To recap what we discussed in this article, Q-Learning is is estimating the aforementioned value of taking action a in state s under policy π – q. That is how it got its name. During the training iterations it updates these Q-Values for each state-action combination. Essentially it is described by the formula:
A Q-Value for a particular state-action combination can be observed as the quality of an action taken from that state. As you can see the policy still determines which state–action pairs are visited and updated, but nothing more. This is why Q-Learning is sometimes referred to as off-policy.
The interesting point in the formula is maxQ(St+1, a). This means that Q-value of the current step is based on the Q-value of the future step. It is confusing, I know. This means that we initialize Q-Values for St and St+1 to some random values at first. In the first training iteration we update Q-Value in the state St based on reward and on those random value of Q-Value in the state St+1. Since reward is still guiding our system this will eventually converge to the best result.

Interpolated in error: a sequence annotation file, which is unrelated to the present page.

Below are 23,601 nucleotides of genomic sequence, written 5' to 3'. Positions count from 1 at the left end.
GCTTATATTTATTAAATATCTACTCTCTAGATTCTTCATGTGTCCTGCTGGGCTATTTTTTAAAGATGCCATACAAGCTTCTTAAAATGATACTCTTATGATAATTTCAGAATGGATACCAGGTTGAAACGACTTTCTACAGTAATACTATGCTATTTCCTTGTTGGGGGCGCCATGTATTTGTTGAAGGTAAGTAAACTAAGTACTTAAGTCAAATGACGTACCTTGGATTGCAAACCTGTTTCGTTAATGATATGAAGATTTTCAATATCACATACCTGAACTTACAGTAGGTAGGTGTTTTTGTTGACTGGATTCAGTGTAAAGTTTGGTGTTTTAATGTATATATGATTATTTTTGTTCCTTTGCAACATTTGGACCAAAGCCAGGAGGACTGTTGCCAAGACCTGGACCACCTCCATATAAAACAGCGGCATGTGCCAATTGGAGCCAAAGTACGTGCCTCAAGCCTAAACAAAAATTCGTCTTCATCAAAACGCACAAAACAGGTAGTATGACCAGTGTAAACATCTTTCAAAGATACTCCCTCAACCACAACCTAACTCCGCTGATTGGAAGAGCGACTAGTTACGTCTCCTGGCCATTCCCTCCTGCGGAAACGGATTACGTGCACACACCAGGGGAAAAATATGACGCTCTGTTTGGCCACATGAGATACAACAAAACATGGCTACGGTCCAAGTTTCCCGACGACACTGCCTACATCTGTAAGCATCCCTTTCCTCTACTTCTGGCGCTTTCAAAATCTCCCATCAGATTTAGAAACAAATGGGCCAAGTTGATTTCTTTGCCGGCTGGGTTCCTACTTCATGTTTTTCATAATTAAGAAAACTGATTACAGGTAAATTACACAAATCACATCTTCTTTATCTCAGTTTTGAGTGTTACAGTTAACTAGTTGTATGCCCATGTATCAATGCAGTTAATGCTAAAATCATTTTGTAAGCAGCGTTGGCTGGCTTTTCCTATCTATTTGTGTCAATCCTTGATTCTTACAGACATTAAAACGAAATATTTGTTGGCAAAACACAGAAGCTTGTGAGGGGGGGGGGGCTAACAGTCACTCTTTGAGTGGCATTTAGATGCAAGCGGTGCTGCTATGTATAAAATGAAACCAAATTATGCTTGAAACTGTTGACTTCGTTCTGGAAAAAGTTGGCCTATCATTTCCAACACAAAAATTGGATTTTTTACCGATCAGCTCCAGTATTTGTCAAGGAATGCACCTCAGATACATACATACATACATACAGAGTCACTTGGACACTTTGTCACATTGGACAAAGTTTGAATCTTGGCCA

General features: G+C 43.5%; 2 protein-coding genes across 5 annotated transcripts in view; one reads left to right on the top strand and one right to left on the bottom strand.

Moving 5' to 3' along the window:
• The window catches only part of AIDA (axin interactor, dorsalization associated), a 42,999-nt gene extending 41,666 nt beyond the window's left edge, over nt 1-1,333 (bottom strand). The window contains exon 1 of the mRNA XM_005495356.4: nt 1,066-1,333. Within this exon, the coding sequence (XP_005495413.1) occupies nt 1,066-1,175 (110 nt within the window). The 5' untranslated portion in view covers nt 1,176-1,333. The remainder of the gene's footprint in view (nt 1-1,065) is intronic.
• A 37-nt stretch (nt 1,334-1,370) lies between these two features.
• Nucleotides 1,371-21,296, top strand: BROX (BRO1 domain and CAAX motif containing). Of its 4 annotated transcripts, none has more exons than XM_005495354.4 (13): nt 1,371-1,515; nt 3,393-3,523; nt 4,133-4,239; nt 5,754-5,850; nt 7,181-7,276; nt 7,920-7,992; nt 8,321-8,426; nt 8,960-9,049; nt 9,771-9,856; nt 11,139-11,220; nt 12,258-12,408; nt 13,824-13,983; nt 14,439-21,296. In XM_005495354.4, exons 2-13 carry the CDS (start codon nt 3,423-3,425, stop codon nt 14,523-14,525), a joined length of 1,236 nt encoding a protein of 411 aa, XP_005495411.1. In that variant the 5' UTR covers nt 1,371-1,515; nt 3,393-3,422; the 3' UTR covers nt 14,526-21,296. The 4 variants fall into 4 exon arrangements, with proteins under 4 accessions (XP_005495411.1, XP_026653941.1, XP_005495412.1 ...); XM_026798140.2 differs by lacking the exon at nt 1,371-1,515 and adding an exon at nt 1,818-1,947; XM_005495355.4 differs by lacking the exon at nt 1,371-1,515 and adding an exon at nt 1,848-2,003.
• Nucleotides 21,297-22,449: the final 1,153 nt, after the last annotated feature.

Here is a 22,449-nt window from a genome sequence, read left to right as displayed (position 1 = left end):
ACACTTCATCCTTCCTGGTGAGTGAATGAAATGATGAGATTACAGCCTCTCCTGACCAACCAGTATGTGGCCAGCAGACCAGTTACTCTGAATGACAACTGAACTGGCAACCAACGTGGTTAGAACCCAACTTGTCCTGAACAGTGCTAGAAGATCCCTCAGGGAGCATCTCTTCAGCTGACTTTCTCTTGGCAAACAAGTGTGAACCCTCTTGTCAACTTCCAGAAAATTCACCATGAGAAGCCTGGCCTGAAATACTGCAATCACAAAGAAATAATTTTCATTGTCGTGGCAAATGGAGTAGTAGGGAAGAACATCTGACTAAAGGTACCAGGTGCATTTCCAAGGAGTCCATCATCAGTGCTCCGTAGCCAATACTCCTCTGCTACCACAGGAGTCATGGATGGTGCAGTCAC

All these Q-Values are stored inside of the Q-Table, which is just the matrix with the rows for states and the columns for actions:
To get it even more clear we can brake down Q-Learning into the steps. It would look something like this:
- Initialize all Q-Values in the Q-Table arbitrary, and the Q value of terminal-state to 0:
Q(s, a) = n, ∀s ∈ S, ∀a ∈ A(s)
Q(terminal-state, ·) = 0
- Pick the action a, from the set of actions defined for that state A(s) defined by the policy π.
- Perform action a
- Observe reward R and the next state s’
- For all possible actions from the state s’ select the one with the highest Q-Value – a’.
- Update value for the state using the formula:
Q(s, a) ← (1- α ) Q(s, a) + α [R + γQ(s’, a’) − Q(s, a)]
- Repeat steps 2-5 for each time step until the terminal state is reached
- Repeat steps 2-6 for each episode
In the previous article, you can find implementation of this algorithm using Python.